An intricate dance goes on between our immune and neurological systems, and by analyzing the microscopic choreography, Israel’s Prof. Alon Monsonego has made a unique discovery.
As he explains in the April 29 European Journal of Immunology, chronic stress leaves us more vulnerable to developing an autoimmune disorder.
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“We believe there is no neurological syndrome that has nothing to do with the immune system,” Monsonego tells ISRAEL21c.
When we experience an episode of acute stress – a traffic accident, for example – our adrenal glands get a message to release the hormone cortisol, otherwise known as the stress hormone.
Cortisol temporarily suppresses the immune system and adds glucose (sugar) to the bloodstream in seconds, giving our bodies optimum power to get through the dangerous or frightening episode.
But when we experience chronic stress – say, caring for a relative with Alzheimer’s or working in a pressured profession – we’ve got low levels of cortisol coursing through our blood all the time.
After awhile, the constantly present stress hormone permanently damages immune-system cells, and the ones that survive become aggressively resistant to the hormone.
In other words, chronic stress causes a breakdown in the normal regulation of the immune system. And that can lead to autoimmune diseases, where we produce antibodies that destroy our own tissues. Some of these 80 diseases include multiple sclerosis, rheumatoid arthritis and Type 1 diabetes.
“Which one you develop depends on genetics and environment,” Monsonego says, adding that chronic inflammation from conditions such as arthritis also triggers the release of cortisol.
Next step: a test to measure effects of cortisol
Using chronically stressed lab mice exposed to a disease similar to multiple sclerosis, Monsonego and Ben-Gurion University of the Negev colleagues Dr. Idan Harpaz and Prof. Hagit Cohen showed that the mice were more prone to develop the disease than they were under normal conditions.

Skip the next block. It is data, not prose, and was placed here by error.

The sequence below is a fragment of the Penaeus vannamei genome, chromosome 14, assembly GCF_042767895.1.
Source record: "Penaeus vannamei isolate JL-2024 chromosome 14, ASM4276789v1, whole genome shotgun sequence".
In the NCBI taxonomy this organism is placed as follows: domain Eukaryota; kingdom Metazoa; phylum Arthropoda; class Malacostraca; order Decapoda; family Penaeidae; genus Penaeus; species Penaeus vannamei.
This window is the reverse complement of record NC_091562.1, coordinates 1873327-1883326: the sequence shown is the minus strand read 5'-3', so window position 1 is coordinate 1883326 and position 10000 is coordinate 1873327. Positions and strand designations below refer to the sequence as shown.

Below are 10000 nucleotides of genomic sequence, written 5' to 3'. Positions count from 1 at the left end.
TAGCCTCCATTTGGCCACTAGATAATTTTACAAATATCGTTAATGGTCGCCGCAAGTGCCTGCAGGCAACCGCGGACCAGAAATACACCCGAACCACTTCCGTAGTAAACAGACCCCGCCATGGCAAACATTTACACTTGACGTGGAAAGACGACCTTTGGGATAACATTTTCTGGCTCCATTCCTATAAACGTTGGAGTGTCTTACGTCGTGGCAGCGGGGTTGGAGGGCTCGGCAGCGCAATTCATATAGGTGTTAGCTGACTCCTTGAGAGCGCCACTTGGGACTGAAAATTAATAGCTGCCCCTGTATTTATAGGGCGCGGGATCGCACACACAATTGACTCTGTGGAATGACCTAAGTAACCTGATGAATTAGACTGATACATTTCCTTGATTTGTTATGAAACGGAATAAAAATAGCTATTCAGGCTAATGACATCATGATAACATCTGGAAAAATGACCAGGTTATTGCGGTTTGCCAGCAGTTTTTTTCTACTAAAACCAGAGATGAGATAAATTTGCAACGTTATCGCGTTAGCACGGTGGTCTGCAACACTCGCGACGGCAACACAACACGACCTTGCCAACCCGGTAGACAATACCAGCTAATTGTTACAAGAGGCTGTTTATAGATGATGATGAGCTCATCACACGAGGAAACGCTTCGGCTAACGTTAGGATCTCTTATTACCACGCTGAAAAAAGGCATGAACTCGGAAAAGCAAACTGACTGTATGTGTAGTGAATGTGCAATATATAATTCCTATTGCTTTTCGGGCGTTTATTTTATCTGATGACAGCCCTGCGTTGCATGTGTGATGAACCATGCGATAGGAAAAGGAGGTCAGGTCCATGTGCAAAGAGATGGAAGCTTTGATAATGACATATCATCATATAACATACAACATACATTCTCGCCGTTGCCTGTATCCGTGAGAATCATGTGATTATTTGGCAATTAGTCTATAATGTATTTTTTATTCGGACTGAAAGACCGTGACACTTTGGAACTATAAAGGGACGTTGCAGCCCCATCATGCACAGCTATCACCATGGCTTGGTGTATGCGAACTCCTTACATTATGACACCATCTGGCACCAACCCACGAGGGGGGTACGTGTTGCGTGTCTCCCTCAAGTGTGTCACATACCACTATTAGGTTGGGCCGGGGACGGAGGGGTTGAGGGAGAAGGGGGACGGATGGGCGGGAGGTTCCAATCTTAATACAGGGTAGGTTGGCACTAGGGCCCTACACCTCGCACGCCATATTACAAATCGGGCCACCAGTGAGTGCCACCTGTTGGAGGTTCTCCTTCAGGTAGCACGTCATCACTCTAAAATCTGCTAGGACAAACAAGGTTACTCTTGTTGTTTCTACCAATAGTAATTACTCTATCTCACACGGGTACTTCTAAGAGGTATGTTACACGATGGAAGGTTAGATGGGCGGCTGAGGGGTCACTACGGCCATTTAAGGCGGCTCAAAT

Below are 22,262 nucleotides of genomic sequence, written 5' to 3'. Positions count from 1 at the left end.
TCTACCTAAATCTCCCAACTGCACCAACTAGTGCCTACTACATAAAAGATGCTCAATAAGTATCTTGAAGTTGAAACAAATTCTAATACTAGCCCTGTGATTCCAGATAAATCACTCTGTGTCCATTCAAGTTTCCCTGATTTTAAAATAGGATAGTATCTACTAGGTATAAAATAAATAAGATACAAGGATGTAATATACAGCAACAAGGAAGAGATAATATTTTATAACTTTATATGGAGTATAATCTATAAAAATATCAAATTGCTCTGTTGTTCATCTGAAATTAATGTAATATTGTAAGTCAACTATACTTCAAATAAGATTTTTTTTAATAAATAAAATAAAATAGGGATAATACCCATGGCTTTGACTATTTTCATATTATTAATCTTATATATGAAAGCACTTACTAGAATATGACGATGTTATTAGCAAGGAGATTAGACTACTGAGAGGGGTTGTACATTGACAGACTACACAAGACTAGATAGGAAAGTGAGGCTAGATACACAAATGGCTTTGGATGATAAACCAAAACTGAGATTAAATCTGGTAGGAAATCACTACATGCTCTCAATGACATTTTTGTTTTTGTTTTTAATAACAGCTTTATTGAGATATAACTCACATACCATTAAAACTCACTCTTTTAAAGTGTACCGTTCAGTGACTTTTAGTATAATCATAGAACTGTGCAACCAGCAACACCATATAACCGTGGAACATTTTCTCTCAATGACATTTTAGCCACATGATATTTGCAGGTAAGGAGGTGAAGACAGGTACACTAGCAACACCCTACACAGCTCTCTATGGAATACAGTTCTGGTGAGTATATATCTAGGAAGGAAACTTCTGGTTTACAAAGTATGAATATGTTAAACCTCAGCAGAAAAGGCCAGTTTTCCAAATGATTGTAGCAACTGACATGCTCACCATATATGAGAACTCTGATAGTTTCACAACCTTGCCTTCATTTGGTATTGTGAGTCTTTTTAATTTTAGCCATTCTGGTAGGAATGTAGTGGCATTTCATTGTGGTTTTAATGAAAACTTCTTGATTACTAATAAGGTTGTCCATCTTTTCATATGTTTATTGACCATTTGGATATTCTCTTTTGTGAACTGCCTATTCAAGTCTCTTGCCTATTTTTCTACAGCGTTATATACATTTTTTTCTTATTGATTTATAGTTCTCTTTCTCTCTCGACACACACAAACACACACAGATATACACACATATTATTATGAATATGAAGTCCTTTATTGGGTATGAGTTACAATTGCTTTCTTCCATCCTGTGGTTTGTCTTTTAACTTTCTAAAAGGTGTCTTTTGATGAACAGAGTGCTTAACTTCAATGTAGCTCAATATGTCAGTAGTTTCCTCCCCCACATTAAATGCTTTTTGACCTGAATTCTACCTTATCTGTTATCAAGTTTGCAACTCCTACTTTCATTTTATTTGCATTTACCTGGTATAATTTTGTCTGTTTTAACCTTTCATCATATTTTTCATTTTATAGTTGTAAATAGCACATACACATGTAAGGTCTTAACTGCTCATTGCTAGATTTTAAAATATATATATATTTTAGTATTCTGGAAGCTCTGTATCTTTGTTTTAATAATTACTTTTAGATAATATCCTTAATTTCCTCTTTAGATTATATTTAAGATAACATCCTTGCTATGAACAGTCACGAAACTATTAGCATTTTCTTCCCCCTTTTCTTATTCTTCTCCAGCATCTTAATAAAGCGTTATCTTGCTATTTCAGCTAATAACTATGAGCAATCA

The effect was more significant in female mice than in male mice. Not surprising, since more women than men develop autoimmune disease.
The Israeli team’s revelation of the mechanisms that cause damage to immune system regulation is unprecedented.
The potential practical applications of this discovery are immense.
Because not everyone reacts to stress in the same way, a blood test to measure the effect of cortisol on immune-system functioning would provide a valuable tool for preventing an autoimmune disease from developing, he says.
“It may be that a certain lifestyle is not stressful to one person but it can be very stressful to someone else. If someone is in danger of any type of chronic stress, we may not know when they’re at a point of [immune system] damage, and this can help people pay attention to it and reduce stress before they get sick.”
He advises that exercise, proper nutrition and stress management are essential to keep psychological stress from causing physical illness.
For people who already suffer an autoimmune disease, the same blood test would help physicians determine appropriate doses of the synthetic cortisol (steroids) generally prescribed to people with these diseases.
“It is well-known that patients respond differently to treatment with steroids, and we like to limit steroids as much as possible,” says Monsonego. “But at some point they do not work. Patients develop resistance and you don’t know this if you can’t measure.
He hopes his research will lead to a way of determining from the start if the patient is resistant to steroid therapy.
Monsonego, who describes his field of neuro-immunology as “an attempt to understand the dialogue between the neurological and immune systems,” is now completing a study with his collaborators on the physical effects of chronic stress on early-stage Alzheimer’s patients and their spouses.